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The Hacker News - Cybersecurity News and Analysis: Flubot

MaliBot: A New Android Banking Trojan Spotted in the Wild

MaliBot: A New Android Banking Trojan Spotted in the Wild

June 15, 2022Ravie Lakshmanan
A new strain of Android malware has been spotted in the wild targeting online banking and cryptocurrency wallet customers in Spain and Italy, just weeks after a coordinated law enforcement operation dismantled  FluBot . The information stealing trojan, codenamed  MaliBot  by F5 Labs, is as feature-rich as its  counterparts , allowing it to steal credentials and cookies, bypass multi-factor authentication (MFA) codes, and abuse Android's Accessibility Service to monitor the victim's device screen. MaliBot is known to primarily disguise itself as cryptocurrency mining apps such as Mining X or The CryptoApp that are distributed via fraudulent websites designed to attract potential visitors into downloading them. It also takes another leaf out of the mobile banking trojan playbook in that it employs smishing as a distribution vector to proliferate the malware by accessing an infected smartphone's contacts and sending SMS messages containing links to the malware. "Mal
FluBot Android Spyware Taken Down in Global Law Enforcement Operation

FluBot Android Spyware Taken Down in Global Law Enforcement Operation

June 01, 2022Ravie Lakshmanan
An international law enforcement operation involving 11 countries has culminated in the takedown of a notorious mobile malware threat called  FluBot . "This Android malware has been spreading aggressively through SMS, stealing passwords, online banking details and other sensitive information from infected smartphones across the world," Europol  said  in a statement. The "complex investigation" included authorities from Australia, Belgium, Finland, Hungary, Ireland, Romania, Spain, Sweden, Switzerland, the Netherlands, and the U.S. FluBot , also called Cabassous, emerged in the wild in December 2020, masking its insidious intent behind the veneer of seemingly innocuous package tracking applications such as FedEx, DHL, and Correos.  It primarily spreads via smishing (aka SMS-based phishing) messages that trick unsuspecting recipients into clicking on a link to download the malware-laced apps. Once launched, the app would proceed to request access to Android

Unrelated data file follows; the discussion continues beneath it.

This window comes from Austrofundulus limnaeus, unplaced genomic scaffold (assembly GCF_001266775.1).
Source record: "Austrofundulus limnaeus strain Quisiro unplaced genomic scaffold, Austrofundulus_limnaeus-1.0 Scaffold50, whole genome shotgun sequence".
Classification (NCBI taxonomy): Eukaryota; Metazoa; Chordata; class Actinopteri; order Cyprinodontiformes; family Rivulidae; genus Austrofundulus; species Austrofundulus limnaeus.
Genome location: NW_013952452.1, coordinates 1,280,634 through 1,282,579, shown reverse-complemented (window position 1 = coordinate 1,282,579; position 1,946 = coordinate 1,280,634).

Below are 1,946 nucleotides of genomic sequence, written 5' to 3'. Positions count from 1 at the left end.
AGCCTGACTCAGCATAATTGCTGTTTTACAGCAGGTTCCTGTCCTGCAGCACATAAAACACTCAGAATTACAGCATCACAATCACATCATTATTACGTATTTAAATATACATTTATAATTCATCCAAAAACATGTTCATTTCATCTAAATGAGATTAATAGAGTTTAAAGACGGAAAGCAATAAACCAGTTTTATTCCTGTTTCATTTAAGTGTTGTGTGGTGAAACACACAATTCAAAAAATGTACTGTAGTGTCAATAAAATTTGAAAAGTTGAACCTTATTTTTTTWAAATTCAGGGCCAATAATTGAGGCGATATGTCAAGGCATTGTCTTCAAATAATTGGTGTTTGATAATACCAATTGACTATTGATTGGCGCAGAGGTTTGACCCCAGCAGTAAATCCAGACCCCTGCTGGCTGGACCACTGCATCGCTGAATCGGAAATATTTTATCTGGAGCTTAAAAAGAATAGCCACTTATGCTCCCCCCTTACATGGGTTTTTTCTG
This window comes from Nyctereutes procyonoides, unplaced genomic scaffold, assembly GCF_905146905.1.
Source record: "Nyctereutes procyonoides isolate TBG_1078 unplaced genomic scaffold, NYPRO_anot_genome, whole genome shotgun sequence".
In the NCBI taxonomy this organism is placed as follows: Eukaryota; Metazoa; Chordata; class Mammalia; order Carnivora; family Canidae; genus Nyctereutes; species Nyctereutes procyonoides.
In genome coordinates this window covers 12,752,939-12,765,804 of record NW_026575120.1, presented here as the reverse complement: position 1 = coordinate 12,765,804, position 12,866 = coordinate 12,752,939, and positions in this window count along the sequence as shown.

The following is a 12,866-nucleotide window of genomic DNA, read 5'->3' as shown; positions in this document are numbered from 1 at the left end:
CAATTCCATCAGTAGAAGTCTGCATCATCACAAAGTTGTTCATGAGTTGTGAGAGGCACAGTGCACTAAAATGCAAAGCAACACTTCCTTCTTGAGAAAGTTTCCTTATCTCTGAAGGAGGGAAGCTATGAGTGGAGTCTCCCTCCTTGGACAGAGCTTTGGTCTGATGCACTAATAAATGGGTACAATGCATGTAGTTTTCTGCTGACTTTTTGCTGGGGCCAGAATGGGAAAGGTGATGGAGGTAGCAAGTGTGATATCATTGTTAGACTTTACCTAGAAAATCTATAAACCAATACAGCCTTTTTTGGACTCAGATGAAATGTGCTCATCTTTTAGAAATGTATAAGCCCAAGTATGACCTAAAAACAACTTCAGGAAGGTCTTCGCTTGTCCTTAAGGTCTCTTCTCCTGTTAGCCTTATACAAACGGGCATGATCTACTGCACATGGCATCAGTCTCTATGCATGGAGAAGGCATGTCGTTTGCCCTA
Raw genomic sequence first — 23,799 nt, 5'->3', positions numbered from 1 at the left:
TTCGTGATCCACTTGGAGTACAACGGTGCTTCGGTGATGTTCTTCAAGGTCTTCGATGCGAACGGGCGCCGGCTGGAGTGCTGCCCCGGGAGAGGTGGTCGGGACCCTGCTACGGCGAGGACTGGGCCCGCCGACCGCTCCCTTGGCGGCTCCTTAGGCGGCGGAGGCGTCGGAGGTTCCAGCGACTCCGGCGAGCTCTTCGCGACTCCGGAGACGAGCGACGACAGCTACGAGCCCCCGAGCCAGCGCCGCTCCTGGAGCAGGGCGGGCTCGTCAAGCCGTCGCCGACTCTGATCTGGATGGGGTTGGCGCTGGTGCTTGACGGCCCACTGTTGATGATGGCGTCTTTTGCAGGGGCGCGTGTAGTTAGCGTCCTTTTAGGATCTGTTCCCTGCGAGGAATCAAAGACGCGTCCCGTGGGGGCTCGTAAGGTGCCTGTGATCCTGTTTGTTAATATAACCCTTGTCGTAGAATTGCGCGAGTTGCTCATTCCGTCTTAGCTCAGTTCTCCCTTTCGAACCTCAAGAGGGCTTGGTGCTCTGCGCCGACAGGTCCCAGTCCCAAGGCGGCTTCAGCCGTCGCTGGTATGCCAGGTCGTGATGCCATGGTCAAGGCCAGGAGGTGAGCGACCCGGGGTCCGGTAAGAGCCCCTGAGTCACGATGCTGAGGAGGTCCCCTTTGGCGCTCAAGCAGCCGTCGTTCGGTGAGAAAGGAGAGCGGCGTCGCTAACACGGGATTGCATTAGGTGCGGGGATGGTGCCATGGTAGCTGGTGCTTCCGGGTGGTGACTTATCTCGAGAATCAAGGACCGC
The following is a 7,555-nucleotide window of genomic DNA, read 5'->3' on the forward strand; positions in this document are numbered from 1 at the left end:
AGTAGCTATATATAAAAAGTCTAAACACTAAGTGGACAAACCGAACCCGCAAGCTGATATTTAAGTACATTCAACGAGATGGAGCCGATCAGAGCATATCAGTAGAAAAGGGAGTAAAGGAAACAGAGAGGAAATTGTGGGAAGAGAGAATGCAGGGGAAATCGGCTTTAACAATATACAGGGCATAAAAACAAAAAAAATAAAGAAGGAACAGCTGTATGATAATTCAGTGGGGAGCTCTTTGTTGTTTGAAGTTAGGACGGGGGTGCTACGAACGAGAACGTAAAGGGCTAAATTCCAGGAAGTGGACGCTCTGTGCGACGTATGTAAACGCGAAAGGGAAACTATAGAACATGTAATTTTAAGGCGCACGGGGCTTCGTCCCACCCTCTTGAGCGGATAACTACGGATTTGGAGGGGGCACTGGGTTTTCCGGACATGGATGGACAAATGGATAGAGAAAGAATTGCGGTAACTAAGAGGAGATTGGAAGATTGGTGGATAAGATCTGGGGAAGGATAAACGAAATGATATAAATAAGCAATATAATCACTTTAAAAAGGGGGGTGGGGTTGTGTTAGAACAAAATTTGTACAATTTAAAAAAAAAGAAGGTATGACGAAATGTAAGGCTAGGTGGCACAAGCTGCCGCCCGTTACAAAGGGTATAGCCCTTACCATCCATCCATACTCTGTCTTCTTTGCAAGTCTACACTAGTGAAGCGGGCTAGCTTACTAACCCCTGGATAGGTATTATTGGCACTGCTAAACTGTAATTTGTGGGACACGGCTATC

Medusa Android Banking Trojan Spreading Through Flubot's Attacks Network

Medusa Android Banking Trojan Spreading Through Flubot's Attacks Network

February 08, 2022Ravie Lakshmanan
Two different Android banking Trojans, FluBot and Medusa, are relying on the same delivery vehicle as part of a simultaneous attack campaign, according to new research published by ThreatFabric. The ongoing side-by-side infections, facilitated through the same smishing (SMS phishing) infrastructure, involved the overlapping usage of "app names, package names, and similar icons," the Dutch mobile security firm said. Medusa, first discovered targeting Turkish financial organizations in July 2020, has undergone several iterations, chief among which is the ability to abuse accessibility permissions in Android to siphon funds from banking apps to an account controlled by the attacker. "Medusa sports other dangerous features like keylogging, accessibility event logging, and audio and video streaming — all these capabilities provide actors with almost full access to [a] victim's device," the researchers  said . The malware-ridden apps used in conjunction with Flu
Widespread FluBot and TeaBot Malware Campaigns Targeting Android Devices

Widespread FluBot and TeaBot Malware Campaigns Targeting Android Devices

January 27, 2022Ravie Lakshmanan
Researchers from the Bitdefender Mobile Threats team said they have intercepted more than 100,000 malicious SMS messages attempting to distribute  Flubot  malware since the beginning of December. "Findings indicate attackers are modifying their subject lines and using older yet proven scams to entice users to click," the Romanian cybersecurity firm  detailed  in a report published Wednesday. "Additionally, attackers are rapidly changing the countries they are targeting in this campaign." The new wave of attacks is said to have been most active in Australia, Germany, Poland, Spain, Austria, and Italy, among others, with attacks spreading to newer countries like Romania, the Netherlands, and Thailand starting mid-January. FluBot (aka Cabassous) campaigns use smishing as the primary delivery method to target potential victims, wherein users receive an SMS message with the question "Is this you in this video?" and are tricked into clicking a link that inst
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